Tuesday, June 30, 2020

"from little acorns" – The oak sapling of the Covenanter Alexander Gordon, "The Bull of Earlstoun"

Back in April 2012 I was invited to give an illustrated Powerpoint talk about the Covenanters in Ulster at the AGM of the Scottish Covenanters Memorials Association, in Fenwick in Ayrshire. From memory I had about an hour, thankfully it went very well. It was one of the stories I was privileged to bring to wider public attention in 2007 during my term as Chair of the Ulster-Scots Agency (with invaluable guidance from others) and had learned so much more in the intervening five years.

The next day I was invited to visit the home of one of the SCMA members, Andrew Blackley from Irvine, who gave me an oak sapling. It was one of a number that he had grown from a famous tree. I had been sent an email a few days beforehand in which he offered me –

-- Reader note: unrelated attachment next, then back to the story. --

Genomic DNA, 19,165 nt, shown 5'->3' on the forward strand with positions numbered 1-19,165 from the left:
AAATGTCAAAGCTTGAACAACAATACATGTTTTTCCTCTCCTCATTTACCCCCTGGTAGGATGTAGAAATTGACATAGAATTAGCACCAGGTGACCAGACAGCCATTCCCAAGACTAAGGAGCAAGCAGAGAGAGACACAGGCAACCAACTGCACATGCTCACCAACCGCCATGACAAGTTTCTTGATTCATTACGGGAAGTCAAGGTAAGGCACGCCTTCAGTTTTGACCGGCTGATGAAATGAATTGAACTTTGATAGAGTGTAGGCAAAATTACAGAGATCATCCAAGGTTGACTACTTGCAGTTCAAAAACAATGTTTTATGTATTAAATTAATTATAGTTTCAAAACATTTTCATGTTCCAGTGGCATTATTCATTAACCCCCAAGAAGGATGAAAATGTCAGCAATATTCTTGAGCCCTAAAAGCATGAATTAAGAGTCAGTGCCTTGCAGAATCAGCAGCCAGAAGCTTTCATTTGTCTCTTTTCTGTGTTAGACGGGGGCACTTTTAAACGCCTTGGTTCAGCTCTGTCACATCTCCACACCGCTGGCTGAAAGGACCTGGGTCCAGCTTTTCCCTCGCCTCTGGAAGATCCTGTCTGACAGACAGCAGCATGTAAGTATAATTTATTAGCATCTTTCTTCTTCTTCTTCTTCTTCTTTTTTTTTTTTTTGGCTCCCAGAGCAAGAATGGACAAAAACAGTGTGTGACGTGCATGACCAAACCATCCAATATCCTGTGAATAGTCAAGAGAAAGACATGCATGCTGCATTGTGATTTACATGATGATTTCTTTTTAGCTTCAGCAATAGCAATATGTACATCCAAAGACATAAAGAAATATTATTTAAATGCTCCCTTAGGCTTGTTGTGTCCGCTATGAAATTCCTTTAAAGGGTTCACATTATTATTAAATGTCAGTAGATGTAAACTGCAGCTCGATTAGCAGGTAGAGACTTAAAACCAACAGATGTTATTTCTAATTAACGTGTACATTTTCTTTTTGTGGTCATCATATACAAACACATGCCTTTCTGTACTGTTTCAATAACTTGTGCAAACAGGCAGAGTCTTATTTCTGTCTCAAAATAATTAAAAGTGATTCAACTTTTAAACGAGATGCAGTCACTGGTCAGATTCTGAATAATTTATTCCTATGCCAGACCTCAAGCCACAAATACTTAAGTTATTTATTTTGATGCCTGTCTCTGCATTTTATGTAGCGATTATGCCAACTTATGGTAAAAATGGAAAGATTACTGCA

"a sapling taken from an acorn of the very tree where renowned Covenanter Alexander Gordon 'The Bull of Earlstoun' hid whilst avoiding his tormentors. If you're interested in having this piece of living history, let me know and we'll arrange something"

The Covenanter Alexander Gordon (1650–1726; Wikipedia here) was known as "The Bull of Earlstoun". Dr Mark Jardine's comprehensive blog 'Jardine's Book of Martyrs' has a post about it here.

In April 2012 we were just about to build our house, but I accepted the kind offer and so the poor sapling was fitted into the car and brought back home with me on the Stena Line ferry. It had to survive in a pot for a few years but thankfully it's been in the ground for a while and is now coming on pretty well. I hope it will one day tower over the plum tree and blackthorn hedge it is beside.

Sadly Andrew Blackley has since passed away, but I am honoured to be growing one of his saplings on this side of the North Channel - which itself is this year for the first time producing its own little acorns.